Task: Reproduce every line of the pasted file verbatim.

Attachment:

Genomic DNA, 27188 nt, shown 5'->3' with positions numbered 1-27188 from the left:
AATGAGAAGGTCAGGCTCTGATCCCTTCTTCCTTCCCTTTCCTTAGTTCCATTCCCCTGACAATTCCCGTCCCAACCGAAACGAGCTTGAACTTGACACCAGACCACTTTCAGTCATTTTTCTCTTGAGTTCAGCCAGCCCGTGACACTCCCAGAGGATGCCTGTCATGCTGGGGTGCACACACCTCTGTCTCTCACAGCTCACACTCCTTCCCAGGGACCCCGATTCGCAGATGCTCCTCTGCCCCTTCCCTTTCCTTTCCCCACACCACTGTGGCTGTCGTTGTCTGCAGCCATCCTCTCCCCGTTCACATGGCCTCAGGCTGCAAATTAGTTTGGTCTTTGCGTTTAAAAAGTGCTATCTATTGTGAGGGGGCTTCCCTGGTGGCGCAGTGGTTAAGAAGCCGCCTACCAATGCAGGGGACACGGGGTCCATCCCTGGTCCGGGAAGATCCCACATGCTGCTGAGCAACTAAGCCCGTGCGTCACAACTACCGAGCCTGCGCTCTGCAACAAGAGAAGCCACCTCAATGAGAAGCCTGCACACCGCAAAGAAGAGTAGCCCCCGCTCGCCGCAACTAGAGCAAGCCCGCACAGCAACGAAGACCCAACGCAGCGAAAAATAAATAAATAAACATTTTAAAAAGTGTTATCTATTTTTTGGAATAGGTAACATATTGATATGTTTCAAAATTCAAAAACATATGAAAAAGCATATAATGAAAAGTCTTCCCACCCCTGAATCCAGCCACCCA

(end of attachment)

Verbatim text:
Genomic DNA, 27188 nt, shown 5'->3' with positions numbered 1-27188 from the left:
AATGAGAAGGTCAGGCTCTGATCCCTTCTTCCTTCCCTTTCCTTAGTTCCATTCCCCTGACAATTCCCGTCCCAACCGAAACGAGCTTGAACTTGACACCAGACCACTTTCAGTCATTTTTCTCTTGAGTTCAGCCAGCCCGTGACACTCCCAGAGGATGCCTGTCATGCTGGGGTGCACACACCTCTGTCTCTCACAGCTCACACTCCTTCCCAGGGACCCCGATTCGCAGATGCTCCTCTGCCCCTTCCCTTTCCTTTCCCCACACCACTGTGGCTGTCGTTGTCTGCAGCCATCCTCTCCCCGTTCACATGGCCTCAGGCTGCAAATTAGTTTGGTCTTTGCGTTTAAAAAGTGCTATCTATTGTGAGGGGGCTTCCCTGGTGGCGCAGTGGTTAAGAAGCCGCCTACCAATGCAGGGGACACGGGGTCCATCCCTGGTCCGGGAAGATCCCACATGCTGCTGAGCAACTAAGCCCGTGCGTCACAACTACCGAGCCTGCGCTCTGCAACAAGAGAAGCCACCTCAATGAGAAGCCTGCACACCGCAAAGAAGAGTAGCCCCCGCTCGCCGCAACTAGAGCAAGCCCGCACAGCAACGAAGACCCAACGCAGCGAAAAATAAATAAATAAACATTTTAAAAAGTGTTATCTATTTTTTGGAATAGGTAACATATTGATATGTTTCAAAATTCAAAAACATATGAAAAAGCATATAATGAAAAGTCTTCCCACCCCTGAATCCAGCCACCCA